We know that meteorites come from asteroids, but we do not
know exactly which asteroid each meteorite comes from.
If the fall of a meteorite is witnessed carefully, it is possible
to calculate its orbit. The orbits of several meteorites show
beyond a doubt that they originated in the asteroid belt. But
the orbits are not known accurately enough to be able to pinpoint
a certain asteroid.
reflectance spectroscopy, we can match different types of meteorites
to different types of asteroids. But it is hard to be more certain
about an exact match. The best match we can make
at the moment is between basaltic meteorites and the asteroid
Vesta. We think that ordinary chondrites probably come from S-type
asteroids like Eros. However, when the NEAR spacecraft visited
Eros in 1999 it found that there was not enough sulfur on the
surface for it to be an exact match with an ordinary chondrite.
Maybe the sulfur on the surface of Eros has been lost to space?
Scientists are trying to answer this puzzle.
top] From Earth, most asteroids are blurry objects
even in the best telescopes. This image of asteroid Vesta
was taken by the Keck Telescope in Hawaii. At 530 km across,
Vesta is the third largest asteroid. It was discovered in
1807 by the German astronomer H. W. Olbers.
above right] We think that the "HED" group
of achondrite meteorites comes from Vesta. The way the light
reflects off Vesta tells us that the same minerals are on
the surface as the ones in the HED meteorites. The HED meteorites,
like Millbillillie in this image, are basalts. Vesta once
had volcanoes on its surface!
above] Thin section image of the Pasamonte eucrite
(achondrite). The brightly colored grains are pyroxene and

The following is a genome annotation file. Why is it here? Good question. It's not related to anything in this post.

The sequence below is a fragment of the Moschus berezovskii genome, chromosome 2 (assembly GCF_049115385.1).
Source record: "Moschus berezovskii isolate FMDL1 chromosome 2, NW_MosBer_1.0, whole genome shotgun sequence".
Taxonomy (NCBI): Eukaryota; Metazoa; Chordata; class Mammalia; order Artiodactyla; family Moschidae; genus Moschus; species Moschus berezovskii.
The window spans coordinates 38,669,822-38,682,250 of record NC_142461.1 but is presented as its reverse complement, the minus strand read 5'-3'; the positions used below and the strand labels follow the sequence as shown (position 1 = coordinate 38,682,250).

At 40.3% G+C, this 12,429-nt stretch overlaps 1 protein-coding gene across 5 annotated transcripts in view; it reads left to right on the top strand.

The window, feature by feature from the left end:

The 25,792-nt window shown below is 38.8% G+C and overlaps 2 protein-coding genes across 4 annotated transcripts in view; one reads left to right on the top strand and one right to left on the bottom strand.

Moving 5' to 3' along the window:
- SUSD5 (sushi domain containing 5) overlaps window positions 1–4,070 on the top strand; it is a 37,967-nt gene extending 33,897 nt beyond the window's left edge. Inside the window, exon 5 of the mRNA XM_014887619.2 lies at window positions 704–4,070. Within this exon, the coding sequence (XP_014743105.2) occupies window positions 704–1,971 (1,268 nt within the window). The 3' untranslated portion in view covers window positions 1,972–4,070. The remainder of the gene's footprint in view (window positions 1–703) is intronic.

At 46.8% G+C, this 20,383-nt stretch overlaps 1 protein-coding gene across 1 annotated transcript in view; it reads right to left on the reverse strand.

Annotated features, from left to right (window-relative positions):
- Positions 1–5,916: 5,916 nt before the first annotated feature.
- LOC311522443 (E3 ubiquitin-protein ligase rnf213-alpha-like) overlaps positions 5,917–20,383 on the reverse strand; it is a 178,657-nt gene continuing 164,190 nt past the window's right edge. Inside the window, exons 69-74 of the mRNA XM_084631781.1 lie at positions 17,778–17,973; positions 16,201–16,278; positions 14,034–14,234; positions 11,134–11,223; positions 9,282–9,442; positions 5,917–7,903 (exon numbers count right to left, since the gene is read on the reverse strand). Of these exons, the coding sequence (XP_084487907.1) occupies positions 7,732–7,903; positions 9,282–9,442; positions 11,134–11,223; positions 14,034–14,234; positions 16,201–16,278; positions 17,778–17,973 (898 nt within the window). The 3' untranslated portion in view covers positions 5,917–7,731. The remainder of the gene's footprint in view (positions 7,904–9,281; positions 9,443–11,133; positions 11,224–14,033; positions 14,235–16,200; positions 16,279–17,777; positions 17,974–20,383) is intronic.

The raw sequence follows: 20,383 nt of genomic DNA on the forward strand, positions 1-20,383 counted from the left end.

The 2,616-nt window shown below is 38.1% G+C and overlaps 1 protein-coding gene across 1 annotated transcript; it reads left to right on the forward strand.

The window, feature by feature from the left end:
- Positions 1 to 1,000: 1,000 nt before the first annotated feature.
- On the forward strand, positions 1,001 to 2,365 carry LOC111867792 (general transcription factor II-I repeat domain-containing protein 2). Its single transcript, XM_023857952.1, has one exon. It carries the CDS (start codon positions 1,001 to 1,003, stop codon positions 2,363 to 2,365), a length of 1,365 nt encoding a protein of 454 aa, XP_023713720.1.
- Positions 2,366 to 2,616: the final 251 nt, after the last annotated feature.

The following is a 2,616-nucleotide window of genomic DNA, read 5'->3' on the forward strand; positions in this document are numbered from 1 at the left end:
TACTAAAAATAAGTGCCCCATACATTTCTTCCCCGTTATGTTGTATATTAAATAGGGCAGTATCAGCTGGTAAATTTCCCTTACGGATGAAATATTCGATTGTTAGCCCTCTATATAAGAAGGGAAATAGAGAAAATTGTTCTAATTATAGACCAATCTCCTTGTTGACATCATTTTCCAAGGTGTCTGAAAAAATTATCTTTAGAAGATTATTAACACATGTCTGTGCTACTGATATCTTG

the thin, grey grains are plagioclase feldspar. This rock
is a basalt. The image is taken in cross-polarized light
and is 3 mm across.
PLANET THAT NEVER WAS
The asteroid belt is a place where a planet might have grown.
But because it is so close to massive Jupiter, a large planet
could not form in this part of the Solar System.
The asteroid belt was discovered when astronomers searched the
space between Mars and Jupiter for a planet that they thought
should have formed there. Instead of one large planet, they found
millions of small asteroids. At one time, it was thought that
the asteroid belt might be the remains of an exploded planet.
But from our studies of meteorites we can tell that this was not
the case. A planet never grew in that part of the Solar System
because of the powerful gravity from nearby Jupiter.
A large planet would have been big enough to get very hot from
the decay of radioactive elements. Geological processes would
have melted and mixed the rock of the entire planet. This clearly
did not happen to meteorites. For example, the record of the formation
of the Solar System in chondrites would have been obliterated.
The biggest asteroids that ever grew were about the same size
as the biggest we see today, around 1000 km across.
above] Instead of a large planet between Mars and Jupiter,
there are thousands of asteroids. The biggest asteroid, Ceres,
is 466 km across. This is much smaller than the smallest planet,
Mercury, which is 2439 km across. In 2006, Ceres was named
a "dwarf planet," along with Pluto.